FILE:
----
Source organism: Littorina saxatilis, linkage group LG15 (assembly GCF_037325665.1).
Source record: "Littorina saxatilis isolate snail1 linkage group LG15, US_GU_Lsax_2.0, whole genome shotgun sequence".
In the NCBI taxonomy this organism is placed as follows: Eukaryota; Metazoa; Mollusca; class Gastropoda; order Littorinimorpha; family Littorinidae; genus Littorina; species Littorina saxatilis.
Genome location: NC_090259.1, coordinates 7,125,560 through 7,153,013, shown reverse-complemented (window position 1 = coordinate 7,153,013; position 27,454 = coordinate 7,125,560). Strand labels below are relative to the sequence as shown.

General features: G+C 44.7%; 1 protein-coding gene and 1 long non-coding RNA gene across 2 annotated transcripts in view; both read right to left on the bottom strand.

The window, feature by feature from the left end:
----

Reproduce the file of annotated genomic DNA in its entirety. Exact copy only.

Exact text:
Source organism: Littorina saxatilis, linkage group LG15 (assembly GCF_037325665.1).
Source record: "Littorina saxatilis isolate snail1 linkage group LG15, US_GU_Lsax_2.0, whole genome shotgun sequence".
In the NCBI taxonomy this organism is placed as follows: Eukaryota; Metazoa; Mollusca; class Gastropoda; order Littorinimorpha; family Littorinidae; genus Littorina; species Littorina saxatilis.
Genome location: NC_090259.1, coordinates 7,125,560 through 7,153,013, shown reverse-complemented (window position 1 = coordinate 7,153,013; position 27,454 = coordinate 7,125,560). Strand labels below are relative to the sequence as shown.

General features: G+C 44.7%; 1 protein-coding gene and 1 long non-coding RNA gene across 2 annotated transcripts in view; both read right to left on the bottom strand.

The window, feature by feature from the left end: